Projection framework

Current version: 9.1

The projection framework is a fluent API that transforms source data into tabular form, including the ability to group data by a key. The projection framework is available in the context of the projection worker and saves projected data to the Cortex Processing Storage database by default.

Keys, attributes, and measures

A projection includes at least one key, optional attributes, and optional measures.

  • A key  uniquely identifies a row and determines how source data should be grouped. Composite keys are supported.  Assuming the source data is a list of contacts, examples of keys include:

    • A contact ID.  This key is unique per contact and the resulting rows will not be grouped.

    • A combination of job title and year of birth. This key is unlikely to be unique per contact and the resulting rows will be grouped.

  • An attribute represent additional data about the key:

    • Given that the key is a contact ID, you might output that contact's total engagement value as an attribute.

    • Given that the key is a combination of job title and year of birth, you might call a method that returns the average starting salary as an attribute.

  • A measure  is a property of the key on which calculations can be made. Measures are only relevant if  projection reduces the source data set. For example, a source list of 40 contacts grouped by job title may results in six rows. In this scenario, you can:

    • Use .Measure("Count", x => 1)  to return the number of contacts that have each job title.

    • Use .Measure("YearsOfExperience", c => c.CareerFacet().YearsOfExperience) to return the total number of years of experience represented by contacts with each job title.

The following contact projection example groups contacts by birth year and includes a measure and an attribute:

RequestResponse
// Syntax example only
Projection = Engine.Projection.Projection.Of<XConnect.Contact>().CreateTabular(
    nameof(Model1_ContactProjection),
    Expansion,
    cfg => cfg
        .Key("BirthYear", c => c.Personal().Birthdate.Year.ToString())
        .Attribute("IsLeapYear", c => DateTime.IsLeapYear(c.Personal().Birthdate.Year))
        .Measure("NumberOfContactsInYear", c => 1)

Projection without grouping

The following sample projection outputs groups rows by contact ID and outputs each contact's job title and number of identifiers:

RequestResponse
// Syntax example only
Projection = Engine.Projection.Projection.Of<Contact>().CreateTabular(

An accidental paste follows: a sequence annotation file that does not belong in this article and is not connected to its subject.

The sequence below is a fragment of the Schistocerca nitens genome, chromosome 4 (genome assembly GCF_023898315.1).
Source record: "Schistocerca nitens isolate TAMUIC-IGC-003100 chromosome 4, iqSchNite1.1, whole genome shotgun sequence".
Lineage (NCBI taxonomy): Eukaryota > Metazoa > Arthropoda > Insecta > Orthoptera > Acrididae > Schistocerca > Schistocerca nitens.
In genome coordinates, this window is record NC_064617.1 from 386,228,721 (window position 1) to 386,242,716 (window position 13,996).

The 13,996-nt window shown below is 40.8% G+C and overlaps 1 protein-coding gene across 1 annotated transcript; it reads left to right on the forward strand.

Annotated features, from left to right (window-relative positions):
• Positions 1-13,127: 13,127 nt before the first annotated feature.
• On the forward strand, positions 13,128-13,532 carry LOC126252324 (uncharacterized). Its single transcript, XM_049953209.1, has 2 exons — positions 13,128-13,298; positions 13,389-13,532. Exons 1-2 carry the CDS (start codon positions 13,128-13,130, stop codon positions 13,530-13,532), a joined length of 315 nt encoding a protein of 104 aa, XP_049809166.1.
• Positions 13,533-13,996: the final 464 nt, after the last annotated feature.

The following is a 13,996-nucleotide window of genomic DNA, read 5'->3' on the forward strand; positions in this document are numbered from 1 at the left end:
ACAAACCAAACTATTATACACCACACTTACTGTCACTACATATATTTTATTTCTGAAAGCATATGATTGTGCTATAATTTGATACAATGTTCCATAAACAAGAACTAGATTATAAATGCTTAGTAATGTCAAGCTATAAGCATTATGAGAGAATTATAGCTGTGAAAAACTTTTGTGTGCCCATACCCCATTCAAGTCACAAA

nameof(ProjectionOnlyModel),
    cfg => cfg
        .Key("ContactID", c => c.Id)
        .Attribute("IdentifierCount", c => c.Identifiers.Count)
        .Attribute("JobTitle", c=> c.Personal().JobTitle));

A sample set of 3 contacts would produce the following output:

ContactID

IdentifierCount

JobTitle

a3102a8c-ed77-492b-b447-4b6a0df3c412

3

Programmer Writer

c35556da-17dc-476a-98d5-56df981e4529

2

Developer

0600f5a2-4491-491e-b568-be09a8d801fe

5

Junior Developer

This example uses a unique contact ID as a key and the data set has not been reduced. There is a one-to-one relationship between the number of contacts in the source data set and the number of rows in the projected table. In scenarios like this:

  • Do not use  Measure(). Every contact ID in the source data set is unique, and the data set will not be reduced. Using Measure creates an unnecessary performance overhead.

Warning

Be wary of including contact IDs in a projection. Contact IDs uniquely identify a contact in the xDB and are not removed if a contact executes the right to be forgotten, and should not be persisted outside of the xDB. Projected data is deleted from the Cortex Processing Storage database at configurable intervals.

Projection with grouping

The following sample projection groups rows by contact birth years and job titles, and outputs a count for each row:

RequestResponse
// Syntax example only
Projection = Engine.Projection.Projection.Of<XConnect.Contact>().CreateTabular(
    nameof(Model1_ContactProjection),
    Expansion,
    cfg => cfg
        .Key("BirthYear", c => c.Personal().Birthdate.Year.ToString())
        .Key("JobTitle", c => c.Personal().JobTitle)
        .Measure("YearsExperience", c=> c.CareerInfo().YearsExperience) // Sample facet; int
        .Measure("Count", x => 1));

A sample set of 17 contacts that span 4 birth years and 3 job titles would produce the following output:

BirthYear

JobTitle

Count

YearsExperience

1987

Programmer Writer

1

10

1987

Developer

5

50

1972

Developer

10

92

1990

Junior Developer

1

3

This example uses a composite key consisting of contact birth years and job titles, and the data set has been reduced. In scenarios like this:

  • Do use Measure(). This example includes:

    • A sum of the number of contacts within each group.

    • The total number of years of work experience represented by the group.

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